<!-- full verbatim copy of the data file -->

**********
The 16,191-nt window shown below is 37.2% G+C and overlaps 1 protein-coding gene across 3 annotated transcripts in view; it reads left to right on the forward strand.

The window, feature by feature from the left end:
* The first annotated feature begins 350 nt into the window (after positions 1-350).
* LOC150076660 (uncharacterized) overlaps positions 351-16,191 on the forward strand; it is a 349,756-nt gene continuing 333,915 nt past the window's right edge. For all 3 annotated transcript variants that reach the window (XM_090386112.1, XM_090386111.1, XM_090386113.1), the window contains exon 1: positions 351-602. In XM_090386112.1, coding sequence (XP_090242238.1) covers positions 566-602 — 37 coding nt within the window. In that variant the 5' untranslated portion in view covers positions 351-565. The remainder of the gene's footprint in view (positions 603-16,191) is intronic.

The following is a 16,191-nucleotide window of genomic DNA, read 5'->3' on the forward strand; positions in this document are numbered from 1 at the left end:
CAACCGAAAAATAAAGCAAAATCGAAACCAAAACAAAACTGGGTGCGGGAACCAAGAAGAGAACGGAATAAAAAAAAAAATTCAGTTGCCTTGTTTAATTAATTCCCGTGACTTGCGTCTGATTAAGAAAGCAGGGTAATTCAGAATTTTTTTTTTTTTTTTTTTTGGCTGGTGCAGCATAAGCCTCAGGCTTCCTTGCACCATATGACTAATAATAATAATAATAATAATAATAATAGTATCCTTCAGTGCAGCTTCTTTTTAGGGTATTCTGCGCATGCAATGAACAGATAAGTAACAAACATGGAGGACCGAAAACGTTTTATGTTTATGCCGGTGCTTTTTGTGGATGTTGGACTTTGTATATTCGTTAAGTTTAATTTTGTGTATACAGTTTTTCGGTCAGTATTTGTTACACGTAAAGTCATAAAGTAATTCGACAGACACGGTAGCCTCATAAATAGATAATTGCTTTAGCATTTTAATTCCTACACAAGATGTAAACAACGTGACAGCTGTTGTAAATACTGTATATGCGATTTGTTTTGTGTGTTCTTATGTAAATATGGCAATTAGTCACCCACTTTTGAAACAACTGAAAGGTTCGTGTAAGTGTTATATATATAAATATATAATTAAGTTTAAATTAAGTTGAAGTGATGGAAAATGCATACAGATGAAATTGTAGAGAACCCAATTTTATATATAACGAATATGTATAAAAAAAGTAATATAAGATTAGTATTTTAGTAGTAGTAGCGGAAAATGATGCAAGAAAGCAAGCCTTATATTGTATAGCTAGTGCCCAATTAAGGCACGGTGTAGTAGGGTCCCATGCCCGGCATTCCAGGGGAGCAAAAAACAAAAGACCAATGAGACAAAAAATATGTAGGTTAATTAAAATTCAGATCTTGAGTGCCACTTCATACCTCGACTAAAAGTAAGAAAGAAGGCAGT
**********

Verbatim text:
The 16,191-nt window shown below is 37.2% G+C and overlaps 1 protein-coding gene across 3 annotated transcripts in view; it reads left to right on the forward strand.

The window, feature by feature from the left end:
* The first annotated feature begins 350 nt into the window (after positions 1-350).
* LOC150076660 (uncharacterized) overlaps positions 351-16,191 on the forward strand; it is a 349,756-nt gene continuing 333,915 nt past the window's right edge. For all 3 annotated transcript variants that reach the window (XM_090386112.1, XM_090386111.1, XM_090386113.1), the window contains exon 1: positions 351-602. In XM_090386112.1, coding sequence (XP_090242238.1) covers positions 566-602 — 37 coding nt within the window. In that variant the 5' untranslated portion in view covers positions 351-565. The remainder of the gene's footprint in view (positions 603-16,191) is intronic.

The following is a 16,191-nucleotide window of genomic DNA, read 5'->3' on the forward strand; positions in this document are numbered from 1 at the left end:
CAACCGAAAAATAAAGCAAAATCGAAACCAAAACAAAACTGGGTGCGGGAACCAAGAAGAGAACGGAATAAAAAAAAAAATTCAGTTGCCTTGTTTAATTAATTCCCGTGACTTGCGTCTGATTAAGAAAGCAGGGTAATTCAGAATTTTTTTTTTTTTTTTTTTTGGCTGGTGCAGCATAAGCCTCAGGCTTCCTTGCACCATATGACTAATAATAATAATAATAATAATAATAATAGTATCCTTCAGTGCAGCTTCTTTTTAGGGTATTCTGCGCATGCAATGAACAGATAAGTAACAAACATGGAGGACCGAAAACGTTTTATGTTTATGCCGGTGCTTTTTGTGGATGTTGGACTTTGTATATTCGTTAAGTTTAATTTTGTGTATACAGTTTTTCGGTCAGTATTTGTTACACGTAAAGTCATAAAGTAATTCGACAGACACGGTAGCCTCATAAATAGATAATTGCTTTAGCATTTTAATTCCTACACAAGATGTAAACAACGTGACAGCTGTTGTAAATACTGTATATGCGATTTGTTTTGTGTGTTCTTATGTAAATATGGCAATTAGTCACCCACTTTTGAAACAACTGAAAGGTTCGTGTAAGTGTTATATATATAAATATATAATTAAGTTTAAATTAAGTTGAAGTGATGGAAAATGCATACAGATGAAATTGTAGAGAACCCAATTTTATATATAACGAATATGTATAAAAAAAGTAATATAAGATTAGTATTTTAGTAGTAGTAGCGGAAAATGATGCAAGAAAGCAAGCCTTATATTGTATAGCTAGTGCCCAATTAAGGCACGGTGTAGTAGGGTCCCATGCCCGGCATTCCAGGGGAGCAAAAAACAAAAGACCAATGAGACAAAAAATATGTAGGTTAATTAAAATTCAGATCTTGAGTGCCACTTCATACCTCGACTAAAAGTAAGAAAGAAGGCAGT